Rep. Andy Biggs 'excited' by Trump's push to cut spending

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This is a rush transcript from "Your World," April 5, 2018. This copy may not be in its final form and may be updated.

NEIL CAVUTO, HOST: Let's go to Arizona Republican Congressman Andy Biggs. He's a member of the Freedom Caucus. He voted against that spending measure.

So I would imagine, sir, you welcome this latest development.


I'm excited to see the recisions looks like. It's instituted by the White House. They initiate the action. So the president is going to have to make a list of unencumbered accounts that he wants to attack and pare back.

I'm excited to see what that list looks like. And I hope it's as expansive as President Reagan was in the early '80s, because President Reagan rescinded about $45 billion over the course of his presidency.

CAVUTO: Now, what happens with other Republicans, though? They were just happy in the end, even though they didn't publicly say so, to wipe their hands of it and say, all right, we got this done and approved and we're out of here. Some of them might not be as happy.

BIGGS: Well, I think that, in the end, we want to get toward a balanced budget.

So, they may not be real happy that we're doing some paring and pruning afterwards, but this bush is overgrown. And it's time to cut it back. And I think that many of them are going to say, here's a chance to go back, because I don't think our base was real happy with us.

So, here's a chance to go back and say, look, we heard you, we're going to cut back some spending. And I think that's a good thing.

CAVUTO: Switching gears, if you don't mind, sir, we're getting word from Nancy Pelosi, and this leaked out from conversation and strategies she's wearing with colleagues, that if the Democrats were to retake the House, she wants to revisit your tax cut, Republicans tax cut, the one that became law, and just, you know, rip it apart, said that it was all tilted to the rich.

You say what?

BIGGS: Well, say, well, that's why we need to win the midterms for the Republicans, because she's already talking about increasing personal income tax and the corporate income tax.

And this gets to my whole point all along is they just -- Democrats and many of them just fundamentally don't understand the economy. And the economy really moves and circulates and is stimulated when individuals keep their money, when corporations can keep their money and reinvest in their businesses and create jobs.

And that's what we're seeing. We're having record revenue in the federal tax coffers because of the economy starting to really heat up. And that's a good thing.

CAVUTO: All right, but you're also having record deficits. So, I'm not saying that's exclusively your fault, but the Republicans are going to be the stewards of what will likely be a trillion-dollar deficit this year.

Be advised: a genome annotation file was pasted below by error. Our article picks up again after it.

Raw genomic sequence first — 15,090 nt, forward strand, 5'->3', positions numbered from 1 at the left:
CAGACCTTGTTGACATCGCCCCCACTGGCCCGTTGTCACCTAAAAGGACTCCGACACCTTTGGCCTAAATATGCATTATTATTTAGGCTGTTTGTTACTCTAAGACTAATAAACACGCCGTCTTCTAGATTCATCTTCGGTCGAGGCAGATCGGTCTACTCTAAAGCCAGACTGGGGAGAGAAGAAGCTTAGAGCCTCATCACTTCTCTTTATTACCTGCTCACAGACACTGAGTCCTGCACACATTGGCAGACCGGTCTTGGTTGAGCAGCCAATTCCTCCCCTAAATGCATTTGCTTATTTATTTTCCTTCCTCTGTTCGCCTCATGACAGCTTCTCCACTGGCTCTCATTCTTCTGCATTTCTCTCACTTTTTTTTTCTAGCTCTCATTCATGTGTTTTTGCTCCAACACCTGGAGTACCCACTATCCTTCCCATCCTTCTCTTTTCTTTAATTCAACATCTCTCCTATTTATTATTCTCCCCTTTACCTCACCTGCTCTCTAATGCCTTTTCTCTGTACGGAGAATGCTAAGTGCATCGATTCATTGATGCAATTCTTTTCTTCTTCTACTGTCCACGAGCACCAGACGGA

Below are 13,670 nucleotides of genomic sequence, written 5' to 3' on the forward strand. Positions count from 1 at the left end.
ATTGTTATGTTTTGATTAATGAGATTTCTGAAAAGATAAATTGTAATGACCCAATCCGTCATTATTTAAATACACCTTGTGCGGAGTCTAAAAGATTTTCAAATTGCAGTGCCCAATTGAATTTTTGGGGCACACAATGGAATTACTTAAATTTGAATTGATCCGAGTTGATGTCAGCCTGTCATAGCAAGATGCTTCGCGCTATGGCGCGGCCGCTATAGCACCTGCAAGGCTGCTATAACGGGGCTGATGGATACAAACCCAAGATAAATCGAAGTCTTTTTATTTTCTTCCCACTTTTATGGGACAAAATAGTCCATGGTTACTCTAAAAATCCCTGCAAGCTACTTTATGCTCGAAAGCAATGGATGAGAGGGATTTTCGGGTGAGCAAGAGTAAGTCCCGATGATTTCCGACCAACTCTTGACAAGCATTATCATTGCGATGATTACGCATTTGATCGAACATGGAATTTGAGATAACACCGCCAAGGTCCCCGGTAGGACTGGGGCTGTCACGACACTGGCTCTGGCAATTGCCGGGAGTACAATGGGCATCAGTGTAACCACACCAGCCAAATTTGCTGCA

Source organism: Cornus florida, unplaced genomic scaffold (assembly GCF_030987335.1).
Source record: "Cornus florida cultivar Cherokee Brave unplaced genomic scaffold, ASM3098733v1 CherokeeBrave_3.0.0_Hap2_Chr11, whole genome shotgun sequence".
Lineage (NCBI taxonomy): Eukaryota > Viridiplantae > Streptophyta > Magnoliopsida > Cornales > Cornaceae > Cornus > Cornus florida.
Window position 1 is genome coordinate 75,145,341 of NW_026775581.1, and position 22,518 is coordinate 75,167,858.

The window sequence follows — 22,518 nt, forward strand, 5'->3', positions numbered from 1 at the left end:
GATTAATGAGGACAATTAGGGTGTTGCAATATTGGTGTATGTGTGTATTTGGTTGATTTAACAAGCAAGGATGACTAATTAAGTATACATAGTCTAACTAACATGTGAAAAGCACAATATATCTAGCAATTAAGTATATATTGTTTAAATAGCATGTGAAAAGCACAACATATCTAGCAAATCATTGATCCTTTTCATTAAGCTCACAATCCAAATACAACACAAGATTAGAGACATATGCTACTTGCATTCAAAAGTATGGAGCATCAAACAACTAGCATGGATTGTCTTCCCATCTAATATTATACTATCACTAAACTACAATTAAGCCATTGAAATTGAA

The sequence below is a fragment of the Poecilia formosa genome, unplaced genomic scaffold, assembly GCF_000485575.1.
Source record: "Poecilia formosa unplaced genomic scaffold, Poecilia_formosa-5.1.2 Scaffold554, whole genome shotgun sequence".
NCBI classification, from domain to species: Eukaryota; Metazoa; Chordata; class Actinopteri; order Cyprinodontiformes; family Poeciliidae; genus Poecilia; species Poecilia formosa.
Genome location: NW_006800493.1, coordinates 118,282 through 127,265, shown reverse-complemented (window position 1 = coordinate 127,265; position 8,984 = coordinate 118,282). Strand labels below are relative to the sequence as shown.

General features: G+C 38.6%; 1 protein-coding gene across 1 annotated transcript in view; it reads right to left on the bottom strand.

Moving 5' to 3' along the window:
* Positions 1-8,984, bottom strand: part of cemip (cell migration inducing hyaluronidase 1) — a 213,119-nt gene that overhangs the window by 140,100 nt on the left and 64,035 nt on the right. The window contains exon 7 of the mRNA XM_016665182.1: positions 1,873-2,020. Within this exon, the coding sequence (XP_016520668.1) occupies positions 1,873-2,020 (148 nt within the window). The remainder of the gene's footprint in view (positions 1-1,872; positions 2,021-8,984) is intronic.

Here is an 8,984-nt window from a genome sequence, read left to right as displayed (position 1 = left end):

CAVUTO: I'm not blaming that on the tax cuts. I'm not blaming that on anything but just more spending vs. more money coming in.

So I guess what I'm asking you is what Republicans will counter with. If Democrats were to take over in the House, what would be your argument for keeping those cuts and trying to avoid deficits from getting worse?

BIGGS: Well, I think that the fact that the reduced regulation in the tax reform has produced record revenue every month coming into the federal government for about six, seven months now.

I think that's indicia that lower taxes actually increases federal revenue. And that's not intuitive. I realize that. But that's exactly what happens. We have seen it over and over again.

CAVUTO: But you know what has happened. I know you were trying to address this and some of your Freedom Caucus members are trying to address this. This is why you were concerned about that $1.3 trillion spending plan, because a lot of American voters, as you know, Congressman, are saying, well, you know, Republicans talk a good game on this, but they don't rein in spending.

And maybe Nancy Pelosi is right. You say what?

BIGGS: Well, I say that Americans may be right. The Republicans have got to cut spending. We have got to be tougher on that.

CAVUTO: But you never do. You never do, never, ever, ever, ever.

BIGGS: Well, yes, but that may be true so far. But that's -- I'm always an optimist. I believe that...

CAVUTO: Well, you're running out of so far's, right, because November is not that far.



That's why the recisions, I think, mean a lot. We can move some of that down. It's still going to be deficit spending, but -- but if we're going to say that the Democrats are going to bring a balanced budget, they're not going to.

They are going to increase taxes, but they will reduce federal revenue. But in the meantime, they are going to continue to increase spending. Good grief, their spending proposal was a $10 trillion deficit over 10 years. That's...

CAVUTO: All right.

BIGGS: Yes, it's horrible.

CAVUTO: No, you raise a very good point. It's a little rich for Nancy Pelosi to come out and bemoan deficits and the rest.


CAVUTO: But it is what it is. Right? It's a weird world.

BIGGS: Right.

CAVUTO: Congressman, thank you very, very much.

BIGGS: Thanks, Neil.

CAVUTO: All right.


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